It is useful to know the general legislation and policies regarding gender equality and non-discrimination, as well as those that are specific to the fields of research and innovation (R & I). This will allow you to focus your status quo assessment on the relevant legal and policy requirements. It will also back up your rationale to support your measures. You may have already gathered some of this information in order to understand the context of your organisation (see step 1). This knowledge can also support some of the measures of the GEP you will set up.
You should consider the following regulatory frameworks:
- regulations at EU level and how they were adopted into the national law of your country;
- existing laws and policies related to the integration of gender equality into research and higher education in your country and at subnational (regional) level.
What to look for when reviewing the policies.
- Are there targets with respect to gender equality set at the policy level? What are they?
- You can use these targets for orientation / as a starting point, and also in your argumentation for implementing measures (e.g. to convince senior management).
- You can also use these targets to decide which data you need to analyse.
- Are there funding opportunities for implementing gender equality measures?
- Consider also whether there are funds for collecting data.
- Are there initiatives in your country in response to these targets or otherwise focusing on gender equality?
- Is it possible that your organisation could join an existing initiative?
Note that in order to be eligible for Horizon Europe, ‘it is mandatory that organisations collect and publish disaggregated data on the sex and/or gender of personnel (and students, where relevant) and carry out annual reporting based on indicators’ (see Horizon Europe Guidance on Gender Equality Plans, pp. 23–27).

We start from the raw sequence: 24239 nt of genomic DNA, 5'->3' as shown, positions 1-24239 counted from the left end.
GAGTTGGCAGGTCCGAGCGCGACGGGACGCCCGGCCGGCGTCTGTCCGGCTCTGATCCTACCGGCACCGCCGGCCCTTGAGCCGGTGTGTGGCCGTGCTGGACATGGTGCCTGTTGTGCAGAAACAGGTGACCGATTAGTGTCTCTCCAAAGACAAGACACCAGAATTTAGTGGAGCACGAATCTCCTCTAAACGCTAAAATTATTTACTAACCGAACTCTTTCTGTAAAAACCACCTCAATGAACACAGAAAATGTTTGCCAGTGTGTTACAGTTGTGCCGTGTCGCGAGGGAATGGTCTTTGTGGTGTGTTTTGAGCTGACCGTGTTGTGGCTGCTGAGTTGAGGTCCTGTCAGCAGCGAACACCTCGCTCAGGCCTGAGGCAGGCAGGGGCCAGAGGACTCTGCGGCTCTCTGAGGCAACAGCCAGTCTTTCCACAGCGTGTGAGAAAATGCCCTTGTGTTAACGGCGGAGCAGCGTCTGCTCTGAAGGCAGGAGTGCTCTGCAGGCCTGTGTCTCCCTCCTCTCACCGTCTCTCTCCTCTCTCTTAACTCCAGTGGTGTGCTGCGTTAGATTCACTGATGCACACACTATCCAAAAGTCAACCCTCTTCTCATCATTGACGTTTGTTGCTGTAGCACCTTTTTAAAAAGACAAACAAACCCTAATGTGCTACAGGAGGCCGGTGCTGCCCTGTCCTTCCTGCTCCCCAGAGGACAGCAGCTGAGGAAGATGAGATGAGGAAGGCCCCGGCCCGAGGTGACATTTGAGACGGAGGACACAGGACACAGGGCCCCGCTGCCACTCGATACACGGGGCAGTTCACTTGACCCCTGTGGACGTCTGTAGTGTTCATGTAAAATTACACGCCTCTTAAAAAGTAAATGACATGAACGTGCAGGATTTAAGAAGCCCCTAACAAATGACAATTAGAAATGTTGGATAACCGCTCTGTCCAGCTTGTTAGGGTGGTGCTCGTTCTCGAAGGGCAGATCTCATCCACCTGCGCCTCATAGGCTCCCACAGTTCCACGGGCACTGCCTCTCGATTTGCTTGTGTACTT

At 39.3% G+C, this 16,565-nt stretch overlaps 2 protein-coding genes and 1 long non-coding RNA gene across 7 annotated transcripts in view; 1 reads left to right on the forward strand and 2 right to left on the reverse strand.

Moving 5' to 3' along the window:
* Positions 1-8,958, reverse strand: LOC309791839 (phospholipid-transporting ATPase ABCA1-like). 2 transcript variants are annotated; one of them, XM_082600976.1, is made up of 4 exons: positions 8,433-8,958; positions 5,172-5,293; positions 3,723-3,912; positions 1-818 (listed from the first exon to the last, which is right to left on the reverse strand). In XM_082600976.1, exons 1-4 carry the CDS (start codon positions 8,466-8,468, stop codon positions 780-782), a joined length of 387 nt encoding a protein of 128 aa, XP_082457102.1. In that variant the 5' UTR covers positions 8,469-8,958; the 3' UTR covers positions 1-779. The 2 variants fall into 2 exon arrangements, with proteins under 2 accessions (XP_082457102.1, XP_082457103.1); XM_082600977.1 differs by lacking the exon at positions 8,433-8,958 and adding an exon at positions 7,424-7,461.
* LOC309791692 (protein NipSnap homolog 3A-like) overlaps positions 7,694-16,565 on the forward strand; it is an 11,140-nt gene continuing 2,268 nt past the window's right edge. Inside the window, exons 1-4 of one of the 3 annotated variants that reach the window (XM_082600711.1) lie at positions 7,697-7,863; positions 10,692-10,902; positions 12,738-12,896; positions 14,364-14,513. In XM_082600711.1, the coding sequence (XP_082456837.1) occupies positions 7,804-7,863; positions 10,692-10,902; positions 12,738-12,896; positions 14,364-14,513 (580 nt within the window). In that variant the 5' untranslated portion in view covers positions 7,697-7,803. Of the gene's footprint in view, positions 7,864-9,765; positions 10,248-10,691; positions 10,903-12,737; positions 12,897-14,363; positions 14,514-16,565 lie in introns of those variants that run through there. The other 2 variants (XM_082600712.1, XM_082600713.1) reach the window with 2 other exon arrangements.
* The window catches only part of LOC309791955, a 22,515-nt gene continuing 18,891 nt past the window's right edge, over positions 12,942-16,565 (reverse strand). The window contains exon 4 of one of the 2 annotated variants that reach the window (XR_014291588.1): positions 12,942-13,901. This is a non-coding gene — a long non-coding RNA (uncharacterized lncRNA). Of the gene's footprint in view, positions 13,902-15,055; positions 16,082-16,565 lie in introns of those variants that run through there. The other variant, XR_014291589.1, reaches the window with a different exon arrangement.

To start assessing the status quo at your organisation, take a look at existing gender equality measures within your organisation. For this purpose, take the following steps:
- map the existing internal measures to promote women to sensitise about gender equality, to enhance work–life balance, etc.:
- for this purpose, you can use the gender audit questionnaire provided by the EU-funded project ‘Systemic action for gender equality’ (SAGE) as a base for your mapping;
- assess the implementation and results of these existing measures critically, together with those involved, considering how their effectiveness can be enhanced.
If you need inspiration to conduct your own mapping, take a look at the analysis report produced by the GENDER-NET project.
As you may have already guessed, data broken down by sex is needed to detect any gender differences. Analysing such data will provide crucial information for identifying the most pressing areas that require intervention. For example, if your analysis reveals that the gender balance is particularly distorted in certain disciplines, efforts may be directed to these areas.
The key indicators you should consider are as follows:
- staff numbers by gender at all levels, by disciplines, by function (including administrative/support staff) and by contractual relation to the organisation;